Expressions and movements were first recorded by digital cameras as 3D "moving data points" - and afterwards, the digitally-recorded performances were translated and embellished by key-frame artists and integrated into an exclusively virtual environment (Victorian London).
Scrooge (Jim Carrey)
Ghost of Jacob Marley (Gary Oldman)
Monsters vs. Aliens (2009)
The DreamWorks sci-fi spoof and parody of 50s monster B-movies (its 18th feature), Monsters vs. Aliens, was based on the 1980s comic book Rex Havoc and the Ass-Kickers of the Fantastic.
It was the first computer-animated feature film for the studio to be shot directly in stereoscopic 3-D -- dubbed the Ultimate 3-D. Previously, 3-D CGI films were made in a non 3-D version and then dimensionalized. DreamWorks claimed that it took approximately 45.6 million computing hours to make Monsters vs. Aliens, more than eight times as much as the original Shrek (2001). The 3-D effect was used mostly for the creation of amazing visual depth and texture, rather than for the stunts.
[Note: Other 3-D computer-animated films would also debut in the new format: 20th Century Fox's and James Cameron's Avatar (2009), Fox's Ice Age 3 (2009), Disney's motion-capture A Christmas Carol (2009), and Pixar's Toy Story 3 (2010).]
The tagline was: "ALIEN PROBLEM? MONSTER SOLUTION." It told about the deployment of a 350 foot tall Giant Robot Probe (with AI robots onboard), commanded by evil squid-like, tentacled alien king Gallaxhar (Rainn Wilson) with four eyes. The aliens were targeting Earth's supply of "quantonium."
At the same time, the wedding of bride Susan Murphy (Reese Witherspoon) to egotistical local weatherman Derek Dietl (Paul Rudd) was disrupted when she was hit by a radioactive meteor and became almost 50 feet tall - and was thereafter renamed Ginormica.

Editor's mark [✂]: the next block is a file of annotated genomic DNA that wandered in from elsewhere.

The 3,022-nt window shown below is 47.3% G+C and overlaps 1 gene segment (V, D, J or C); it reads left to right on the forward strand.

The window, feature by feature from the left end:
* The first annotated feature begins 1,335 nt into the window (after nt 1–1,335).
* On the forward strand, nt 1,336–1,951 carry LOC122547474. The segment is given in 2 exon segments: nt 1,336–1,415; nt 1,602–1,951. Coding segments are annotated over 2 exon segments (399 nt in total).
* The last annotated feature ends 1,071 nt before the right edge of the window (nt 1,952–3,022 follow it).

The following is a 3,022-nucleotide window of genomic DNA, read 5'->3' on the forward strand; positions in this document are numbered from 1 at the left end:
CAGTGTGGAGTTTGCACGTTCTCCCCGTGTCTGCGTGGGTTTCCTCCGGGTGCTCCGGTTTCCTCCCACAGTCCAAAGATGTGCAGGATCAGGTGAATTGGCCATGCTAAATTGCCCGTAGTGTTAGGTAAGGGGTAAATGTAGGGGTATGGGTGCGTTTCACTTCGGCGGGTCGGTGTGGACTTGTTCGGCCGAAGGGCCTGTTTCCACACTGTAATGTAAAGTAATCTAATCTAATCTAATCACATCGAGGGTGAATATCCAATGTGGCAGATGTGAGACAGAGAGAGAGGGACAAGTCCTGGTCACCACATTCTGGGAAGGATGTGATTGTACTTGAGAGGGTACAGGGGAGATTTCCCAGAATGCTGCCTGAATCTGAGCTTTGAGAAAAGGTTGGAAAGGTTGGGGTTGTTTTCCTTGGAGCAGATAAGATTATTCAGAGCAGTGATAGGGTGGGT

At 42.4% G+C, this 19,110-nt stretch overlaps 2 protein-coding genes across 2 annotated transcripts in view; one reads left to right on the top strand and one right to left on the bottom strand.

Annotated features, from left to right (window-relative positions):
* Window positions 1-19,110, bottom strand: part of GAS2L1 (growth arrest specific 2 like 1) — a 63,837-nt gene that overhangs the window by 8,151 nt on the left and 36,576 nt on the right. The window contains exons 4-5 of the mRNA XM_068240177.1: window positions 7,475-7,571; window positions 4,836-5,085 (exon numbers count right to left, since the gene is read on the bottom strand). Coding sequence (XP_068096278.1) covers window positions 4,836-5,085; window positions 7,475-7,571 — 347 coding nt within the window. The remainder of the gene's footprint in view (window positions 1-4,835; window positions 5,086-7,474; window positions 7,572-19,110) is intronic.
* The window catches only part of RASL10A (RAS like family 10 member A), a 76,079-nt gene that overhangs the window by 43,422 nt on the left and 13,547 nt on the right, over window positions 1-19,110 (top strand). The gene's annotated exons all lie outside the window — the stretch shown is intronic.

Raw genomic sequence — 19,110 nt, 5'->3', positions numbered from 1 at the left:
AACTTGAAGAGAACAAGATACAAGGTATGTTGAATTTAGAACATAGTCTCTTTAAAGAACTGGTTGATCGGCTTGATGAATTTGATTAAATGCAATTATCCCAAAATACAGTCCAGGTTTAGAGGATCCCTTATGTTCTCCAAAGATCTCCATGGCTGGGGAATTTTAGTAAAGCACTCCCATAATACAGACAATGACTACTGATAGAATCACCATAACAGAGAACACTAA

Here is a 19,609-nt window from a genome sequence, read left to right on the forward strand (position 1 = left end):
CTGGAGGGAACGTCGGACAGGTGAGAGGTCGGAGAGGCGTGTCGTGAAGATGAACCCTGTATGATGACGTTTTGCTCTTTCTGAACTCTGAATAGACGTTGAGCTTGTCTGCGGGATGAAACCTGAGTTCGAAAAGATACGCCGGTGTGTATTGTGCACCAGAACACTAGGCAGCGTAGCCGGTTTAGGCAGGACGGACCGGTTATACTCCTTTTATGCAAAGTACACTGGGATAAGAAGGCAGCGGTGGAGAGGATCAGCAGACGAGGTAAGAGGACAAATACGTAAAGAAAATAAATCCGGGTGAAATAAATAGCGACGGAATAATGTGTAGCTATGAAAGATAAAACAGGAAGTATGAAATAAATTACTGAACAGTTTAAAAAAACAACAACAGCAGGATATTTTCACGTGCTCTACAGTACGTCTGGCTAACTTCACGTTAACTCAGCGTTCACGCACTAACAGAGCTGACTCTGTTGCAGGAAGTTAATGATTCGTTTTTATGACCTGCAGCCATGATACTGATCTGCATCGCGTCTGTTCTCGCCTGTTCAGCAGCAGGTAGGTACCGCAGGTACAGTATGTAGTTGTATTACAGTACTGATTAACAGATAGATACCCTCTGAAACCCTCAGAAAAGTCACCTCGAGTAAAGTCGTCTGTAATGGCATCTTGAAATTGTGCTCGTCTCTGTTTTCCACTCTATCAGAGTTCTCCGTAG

The military, led by General W.R. Monger (Kiefer Sutherland), convinced doltish President Hathaway (Stephen Colbert), who had failed miserably in his attempt to communicate with the alien robot by playing both the tune from "Close Encounters" and "Axel F" on a keyboard, to use Susan and other 'monsters' superheroes to vanquish the intergalactic destructive and invasive threat.
The group of five 'monsters,' (each of which had similarities to characters in popular sci-fi/horror B movies from the 1950s) included:
The most spectacular set-piece in the film occurred on San Francisco's Golden Gate Bridge, and the best single image was of giant Susan roller-skating with a pair of convertibles on her feet.
The Giant Alien Probe
The Missing Link
Rollerskating on Cars
Golden Gate Bridge Showdown
This was a filmed adaptation of Alan Moore's graphic novel (a 12-issue publication by DC Comics between 1986 and 1987) by director Zack Snyder, about a superhero during a mid-1980s Cold War (in an alternate universe). There were about 1,100 shots with visual effects.
The main character was mild-mannered nuclear physicist Jon Osterman (Billy Crudup), who then became the all-powerful, blue-glowing "atomized" scientist Dr. Manhattan, a demi-god who could manipulate time and space. After a freak accident when he was accidentally locked into a test chamber and was atomized, he died but then months later rematerialized as the immortal, matter-manipulating Dr. Manhattan (named after the atomic bomb project).
The photo-realistic, all-CGI character of Dr. Manhattan was created with the process of motion capture. Dr. Manhattan's character appeared in approximately 38 minutes of the entire film. The body of fitness model and actor Greg Plitt was used as the 3-D digitized model for Dr. Manhattan's ultra-buff body. Crudup's 3-D digitized head was then grafted onto Plitt's body.
Actor Crudup wore a specially-designed motion capture suit covered with pattern markers and face markers - he was filmed with two to four HD "witness" cameras (in addition to the film's master camera) to capture his overall full-body movements and facial expressions. All the cameras were synced so animators could then triangulate Crudup's performance in-frame.
The number of black facial markers on the suit was a record 165 spot points, allowing the animators to track his expressions through video and then use that data as a jumping-off point to hand-animate Manhattan's face. Crudup's suit was also equipped with 2500 LEDs to create Manhattan's diffuse blue glow.
Dr. Manhattan (Billy Crudup)
Motion Capture Technique
Film Milestones in Visual/Special Effects (F/X)
(chronological order by film title)
Introduction | 1880s-1890s | 1900-1905 | 1906-1920 | 1921-1929 | 1930-1939 | 1940-1949 | 1950-1959
1960-1969 | 1970-1974 | 1975-1979 | 1980-1982 | 1983-1985 | 1986-1988 | 1989-1991 | 1992-1994
1995-1996 | 1997-1998 | 1999-2000 | 2001-2002 | 2003-2005 | 2006-2007 | 2008-2009 | 2010-Present